Monday, August 27, 2018

In Brazil, ‘Queer Museum’ is censored, debated, then celebrated

By Ernesto Londoño
Lining up in Rio de Janeiro to see the “Queer Museum” exhibition.
RIO DE JANEIRO — Had it gone as planned, an exhibition that opened last year in Brazil — which included a drawing of smiling children with the words “transvestite” and “gay child” stenciled across them — would likely have been a mere blip in the country’s lively art scene. Even after the show was closed, the storm of criticism kept the project in the news, inciting a heated, monthslong national debate about freedom of expression and what qualifies as art. After nearly a year of arguments, the exhibition — which also included a painting of the Virgin Mary cradling a monkey, and sacramental wafers with words like “vagina” and “penis” written on them in neat cursive — reopened this month in Parque Lage, a public park in Rio de Janeiro that is also home to a renowned art school. [More]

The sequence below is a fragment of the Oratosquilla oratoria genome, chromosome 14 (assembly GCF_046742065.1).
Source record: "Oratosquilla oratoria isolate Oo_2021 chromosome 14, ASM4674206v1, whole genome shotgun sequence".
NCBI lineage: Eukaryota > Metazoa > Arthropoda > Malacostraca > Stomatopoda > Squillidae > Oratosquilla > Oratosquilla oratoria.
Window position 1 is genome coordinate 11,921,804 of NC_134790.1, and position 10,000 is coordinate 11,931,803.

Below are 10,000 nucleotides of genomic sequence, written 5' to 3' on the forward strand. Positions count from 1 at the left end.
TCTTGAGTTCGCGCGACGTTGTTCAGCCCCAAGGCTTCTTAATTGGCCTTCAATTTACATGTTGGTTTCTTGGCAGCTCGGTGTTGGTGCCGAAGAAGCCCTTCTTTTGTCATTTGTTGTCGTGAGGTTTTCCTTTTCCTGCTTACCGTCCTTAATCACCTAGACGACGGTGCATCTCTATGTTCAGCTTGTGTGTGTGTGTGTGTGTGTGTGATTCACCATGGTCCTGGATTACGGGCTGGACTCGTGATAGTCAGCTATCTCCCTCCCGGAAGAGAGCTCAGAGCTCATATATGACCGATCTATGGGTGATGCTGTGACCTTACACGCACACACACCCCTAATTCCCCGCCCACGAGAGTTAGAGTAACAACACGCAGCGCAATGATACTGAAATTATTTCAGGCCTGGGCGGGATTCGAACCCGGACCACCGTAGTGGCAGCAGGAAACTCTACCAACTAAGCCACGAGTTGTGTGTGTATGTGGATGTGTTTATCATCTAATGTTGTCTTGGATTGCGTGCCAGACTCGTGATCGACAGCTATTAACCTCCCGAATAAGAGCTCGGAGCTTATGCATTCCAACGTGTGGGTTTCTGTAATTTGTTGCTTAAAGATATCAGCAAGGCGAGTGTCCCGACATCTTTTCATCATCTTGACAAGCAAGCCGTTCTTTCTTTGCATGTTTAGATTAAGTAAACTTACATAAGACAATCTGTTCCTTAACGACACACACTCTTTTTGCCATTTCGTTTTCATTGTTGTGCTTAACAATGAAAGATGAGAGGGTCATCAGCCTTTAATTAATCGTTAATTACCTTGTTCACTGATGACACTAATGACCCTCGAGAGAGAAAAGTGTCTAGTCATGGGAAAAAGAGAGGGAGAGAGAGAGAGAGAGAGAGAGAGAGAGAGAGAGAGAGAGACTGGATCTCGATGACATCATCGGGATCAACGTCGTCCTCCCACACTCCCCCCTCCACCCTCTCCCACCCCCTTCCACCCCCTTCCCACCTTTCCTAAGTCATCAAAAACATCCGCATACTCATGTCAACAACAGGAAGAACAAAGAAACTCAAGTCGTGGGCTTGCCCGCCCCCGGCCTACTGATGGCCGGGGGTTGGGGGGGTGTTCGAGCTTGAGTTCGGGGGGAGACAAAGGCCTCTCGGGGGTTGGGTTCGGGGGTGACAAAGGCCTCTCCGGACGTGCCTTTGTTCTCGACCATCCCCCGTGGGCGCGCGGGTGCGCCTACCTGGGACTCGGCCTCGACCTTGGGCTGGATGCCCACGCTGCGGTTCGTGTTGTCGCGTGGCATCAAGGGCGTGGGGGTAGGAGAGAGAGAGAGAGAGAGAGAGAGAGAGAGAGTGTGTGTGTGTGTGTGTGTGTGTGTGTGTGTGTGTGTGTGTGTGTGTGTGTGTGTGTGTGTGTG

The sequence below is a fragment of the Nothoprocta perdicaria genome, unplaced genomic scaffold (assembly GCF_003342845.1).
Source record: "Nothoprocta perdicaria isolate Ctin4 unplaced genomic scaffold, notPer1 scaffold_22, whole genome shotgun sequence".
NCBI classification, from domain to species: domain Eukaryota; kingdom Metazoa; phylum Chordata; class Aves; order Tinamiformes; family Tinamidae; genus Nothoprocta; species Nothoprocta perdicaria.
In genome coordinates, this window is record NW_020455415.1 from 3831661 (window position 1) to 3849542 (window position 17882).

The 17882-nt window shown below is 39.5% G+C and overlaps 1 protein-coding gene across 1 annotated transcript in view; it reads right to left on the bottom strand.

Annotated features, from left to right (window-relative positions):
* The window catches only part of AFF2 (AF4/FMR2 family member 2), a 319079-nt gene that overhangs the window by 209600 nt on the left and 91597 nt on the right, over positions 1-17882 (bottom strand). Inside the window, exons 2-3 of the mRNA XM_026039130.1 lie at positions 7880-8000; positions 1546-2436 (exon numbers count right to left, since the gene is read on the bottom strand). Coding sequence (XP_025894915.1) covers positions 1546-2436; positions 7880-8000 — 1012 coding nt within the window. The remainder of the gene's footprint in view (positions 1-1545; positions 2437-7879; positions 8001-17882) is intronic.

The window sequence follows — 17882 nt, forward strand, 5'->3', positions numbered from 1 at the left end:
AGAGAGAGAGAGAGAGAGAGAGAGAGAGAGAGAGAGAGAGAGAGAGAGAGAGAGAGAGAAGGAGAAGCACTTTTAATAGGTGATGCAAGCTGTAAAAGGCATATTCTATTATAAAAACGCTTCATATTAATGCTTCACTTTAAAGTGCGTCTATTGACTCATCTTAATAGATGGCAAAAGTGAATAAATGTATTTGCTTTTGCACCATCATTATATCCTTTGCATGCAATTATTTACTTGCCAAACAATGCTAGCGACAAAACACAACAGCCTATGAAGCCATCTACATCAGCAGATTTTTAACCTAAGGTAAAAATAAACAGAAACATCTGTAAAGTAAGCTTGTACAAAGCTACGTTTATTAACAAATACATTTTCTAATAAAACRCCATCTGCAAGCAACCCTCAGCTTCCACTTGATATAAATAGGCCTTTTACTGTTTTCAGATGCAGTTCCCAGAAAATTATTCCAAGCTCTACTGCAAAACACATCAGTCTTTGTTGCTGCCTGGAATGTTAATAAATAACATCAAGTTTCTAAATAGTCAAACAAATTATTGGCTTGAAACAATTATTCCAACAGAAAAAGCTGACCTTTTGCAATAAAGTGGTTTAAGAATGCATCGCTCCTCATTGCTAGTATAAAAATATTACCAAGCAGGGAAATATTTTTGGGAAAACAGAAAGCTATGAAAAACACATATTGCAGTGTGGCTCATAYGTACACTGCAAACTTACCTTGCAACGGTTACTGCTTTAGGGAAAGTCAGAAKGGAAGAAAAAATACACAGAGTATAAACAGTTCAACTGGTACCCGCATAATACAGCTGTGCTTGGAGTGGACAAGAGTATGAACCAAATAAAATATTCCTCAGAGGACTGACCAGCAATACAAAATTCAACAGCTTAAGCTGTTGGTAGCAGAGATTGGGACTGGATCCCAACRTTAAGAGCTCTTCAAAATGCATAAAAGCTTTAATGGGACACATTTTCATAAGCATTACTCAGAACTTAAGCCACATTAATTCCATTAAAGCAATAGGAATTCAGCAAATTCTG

Curator Gaudêncio Fidélis assembled the 264 artworks in the exhibition.
Cruzando Jesus Cristo com Deusa Schiva (1996) Fernando Baril Foto: Divulgação